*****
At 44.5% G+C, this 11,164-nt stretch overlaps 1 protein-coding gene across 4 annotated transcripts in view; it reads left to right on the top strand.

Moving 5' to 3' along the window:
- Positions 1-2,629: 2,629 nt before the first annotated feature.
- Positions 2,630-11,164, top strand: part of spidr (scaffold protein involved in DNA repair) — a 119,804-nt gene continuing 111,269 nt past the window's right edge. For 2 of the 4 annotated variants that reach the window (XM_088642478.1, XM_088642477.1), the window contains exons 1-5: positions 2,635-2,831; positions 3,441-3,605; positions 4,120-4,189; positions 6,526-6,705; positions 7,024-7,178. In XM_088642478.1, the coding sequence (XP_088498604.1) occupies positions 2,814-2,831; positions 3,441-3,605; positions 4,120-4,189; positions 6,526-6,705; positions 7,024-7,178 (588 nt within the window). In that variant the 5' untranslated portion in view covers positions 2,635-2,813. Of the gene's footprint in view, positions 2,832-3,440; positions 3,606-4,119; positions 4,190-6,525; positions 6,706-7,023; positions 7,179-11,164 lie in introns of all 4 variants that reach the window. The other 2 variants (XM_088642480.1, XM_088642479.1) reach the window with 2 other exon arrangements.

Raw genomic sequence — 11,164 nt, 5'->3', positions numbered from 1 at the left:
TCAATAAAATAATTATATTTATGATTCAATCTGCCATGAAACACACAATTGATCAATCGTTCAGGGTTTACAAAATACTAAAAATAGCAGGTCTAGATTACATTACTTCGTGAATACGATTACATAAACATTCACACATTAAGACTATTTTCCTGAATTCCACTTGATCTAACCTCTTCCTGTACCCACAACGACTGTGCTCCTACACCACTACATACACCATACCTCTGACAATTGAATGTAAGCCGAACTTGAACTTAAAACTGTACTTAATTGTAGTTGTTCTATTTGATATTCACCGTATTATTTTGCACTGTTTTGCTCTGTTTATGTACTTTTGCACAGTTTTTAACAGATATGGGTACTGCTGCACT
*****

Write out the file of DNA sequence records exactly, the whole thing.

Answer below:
At 44.5% G+C, this 11,164-nt stretch overlaps 1 protein-coding gene across 4 annotated transcripts in view; it reads left to right on the top strand.

Moving 5' to 3' along the window:
- Positions 1-2,629: 2,629 nt before the first annotated feature.
- Positions 2,630-11,164, top strand: part of spidr (scaffold protein involved in DNA repair) — a 119,804-nt gene continuing 111,269 nt past the window's right edge. For 2 of the 4 annotated variants that reach the window (XM_088642478.1, XM_088642477.1), the window contains exons 1-5: positions 2,635-2,831; positions 3,441-3,605; positions 4,120-4,189; positions 6,526-6,705; positions 7,024-7,178. In XM_088642478.1, the coding sequence (XP_088498604.1) occupies positions 2,814-2,831; positions 3,441-3,605; positions 4,120-4,189; positions 6,526-6,705; positions 7,024-7,178 (588 nt within the window). In that variant the 5' untranslated portion in view covers positions 2,635-2,813. Of the gene's footprint in view, positions 2,832-3,440; positions 3,606-4,119; positions 4,190-6,525; positions 6,706-7,023; positions 7,179-11,164 lie in introns of all 4 variants that reach the window. The other 2 variants (XM_088642480.1, XM_088642479.1) reach the window with 2 other exon arrangements.

Raw genomic sequence — 11,164 nt, 5'->3', positions numbered from 1 at the left:
TCAATAAAATAATTATATTTATGATTCAATCTGCCATGAAACACACAATTGATCAATCGTTCAGGGTTTACAAAATACTAAAAATAGCAGGTCTAGATTACATTACTTCGTGAATACGATTACATAAACATTCACACATTAAGACTATTTTCCTGAATTCCACTTGATCTAACCTCTTCCTGTACCCACAACGACTGTGCTCCTACACCACTACATACACCATACCTCTGACAATTGAATGTAAGCCGAACTTGAACTTAAAACTGTACTTAATTGTAGTTGTTCTATTTGATATTCACCGTATTATTTTGCACTGTTTTGCTCTGTTTATGTACTTTTGCACAGTTTTTAACAGATATGGGTACTGCTGCACT